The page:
Using the viscoelastic relaxation of large impact craters to study the thermal history of Mars.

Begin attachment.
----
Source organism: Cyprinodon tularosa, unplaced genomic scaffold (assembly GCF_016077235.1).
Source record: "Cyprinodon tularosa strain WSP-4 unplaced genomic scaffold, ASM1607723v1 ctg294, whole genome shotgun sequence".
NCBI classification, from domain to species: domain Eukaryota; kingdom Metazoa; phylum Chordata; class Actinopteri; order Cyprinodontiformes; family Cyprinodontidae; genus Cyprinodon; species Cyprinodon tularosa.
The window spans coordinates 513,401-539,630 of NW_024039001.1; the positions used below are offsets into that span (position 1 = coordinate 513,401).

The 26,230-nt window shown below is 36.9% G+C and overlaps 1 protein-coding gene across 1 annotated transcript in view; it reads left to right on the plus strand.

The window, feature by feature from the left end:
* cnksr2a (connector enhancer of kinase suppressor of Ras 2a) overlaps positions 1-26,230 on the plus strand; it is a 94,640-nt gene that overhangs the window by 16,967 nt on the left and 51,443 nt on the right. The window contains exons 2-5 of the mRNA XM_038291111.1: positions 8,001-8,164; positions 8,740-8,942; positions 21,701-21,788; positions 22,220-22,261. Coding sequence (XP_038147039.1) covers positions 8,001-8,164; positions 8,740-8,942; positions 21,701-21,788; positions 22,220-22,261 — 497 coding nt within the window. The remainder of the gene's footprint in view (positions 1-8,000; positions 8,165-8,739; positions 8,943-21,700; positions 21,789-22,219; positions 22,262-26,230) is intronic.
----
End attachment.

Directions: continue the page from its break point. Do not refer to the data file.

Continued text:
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We simulate the long-term deformation of Martian craters and investigate the role of lower crustal flow in the evolution of surface and subsurface topography. Using the finite element method and a viscoelastic rheological model, we model the deformation of more than 30 large craters and Quasi-Circular Depressions (QCDs), in the diameter range of ∼200–500 km, in both the Northern Lowlands and Southern Highlands. We determine the most appropriate background heat fluxes that produce the current topography beneath the impacts at the crust–mantle boundary (ranges from 40 to ∼90 mW m−2). Our study shows that a higher background heat flux leads to more relaxation at the surface and subsurface. By applying various viscous creep parameters for hydrous and anhydrous rheologies, we demonstrate that Mars's interior is wet to a certain degree, which is consistent with other estimates. Since craters and QCDs are distributed fairly equally on the surface of the Red Planet, this study provides a less regionally biased picture of the thermal history of early Mars than in previous studies. Based on our results, the ancient average background heat flux in the Northern Lowlands was higher than that of the Southern Highlands, which could indicate that whatever process formed the crustal dichotomy had a thermal signature at least through the middle Noachian.